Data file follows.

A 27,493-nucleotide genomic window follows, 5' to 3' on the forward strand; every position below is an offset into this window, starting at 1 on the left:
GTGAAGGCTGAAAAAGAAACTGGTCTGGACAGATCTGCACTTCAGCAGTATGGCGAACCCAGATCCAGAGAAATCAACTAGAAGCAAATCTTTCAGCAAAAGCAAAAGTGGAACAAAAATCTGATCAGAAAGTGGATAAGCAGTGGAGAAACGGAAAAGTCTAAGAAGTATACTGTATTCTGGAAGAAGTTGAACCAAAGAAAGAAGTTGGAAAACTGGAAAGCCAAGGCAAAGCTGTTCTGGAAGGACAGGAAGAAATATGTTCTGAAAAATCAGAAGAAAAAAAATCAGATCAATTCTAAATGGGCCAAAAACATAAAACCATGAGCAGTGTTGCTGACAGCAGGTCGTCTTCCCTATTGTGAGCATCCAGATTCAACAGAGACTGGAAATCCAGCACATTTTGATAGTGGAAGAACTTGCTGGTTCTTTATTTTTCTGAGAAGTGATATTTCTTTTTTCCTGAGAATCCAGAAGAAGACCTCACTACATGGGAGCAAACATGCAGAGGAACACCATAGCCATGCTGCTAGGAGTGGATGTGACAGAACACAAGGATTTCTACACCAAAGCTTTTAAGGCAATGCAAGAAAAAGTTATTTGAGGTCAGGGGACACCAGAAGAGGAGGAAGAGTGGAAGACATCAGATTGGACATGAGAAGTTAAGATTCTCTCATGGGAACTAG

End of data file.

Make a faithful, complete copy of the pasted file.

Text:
A 27,493-nucleotide genomic window follows, 5' to 3' on the forward strand; every position below is an offset into this window, starting at 1 on the left:
GTGAAGGCTGAAAAAGAAACTGGTCTGGACAGATCTGCACTTCAGCAGTATGGCGAACCCAGATCCAGAGAAATCAACTAGAAGCAAATCTTTCAGCAAAAGCAAAAGTGGAACAAAAATCTGATCAGAAAGTGGATAAGCAGTGGAGAAACGGAAAAGTCTAAGAAGTATACTGTATTCTGGAAGAAGTTGAACCAAAGAAAGAAGTTGGAAAACTGGAAAGCCAAGGCAAAGCTGTTCTGGAAGGACAGGAAGAAATATGTTCTGAAAAATCAGAAGAAAAAAAATCAGATCAATTCTAAATGGGCCAAAAACATAAAACCATGAGCAGTGTTGCTGACAGCAGGTCGTCTTCCCTATTGTGAGCATCCAGATTCAACAGAGACTGGAAATCCAGCACATTTTGATAGTGGAAGAACTTGCTGGTTCTTTATTTTTCTGAGAAGTGATATTTCTTTTTTCCTGAGAATCCAGAAGAAGACCTCACTACATGGGAGCAAACATGCAGAGGAACACCATAGCCATGCTGCTAGGAGTGGATGTGACAGAACACAAGGATTTCTACACCAAAGCTTTTAAGGCAATGCAAGAAAAAGTTATTTGAGGTCAGGGGACACCAGAAGAGGAGGAAGAGTGGAAGACATCAGATTGGACATGAGAAGTTAAGATTCTCTCATGGGAACTAG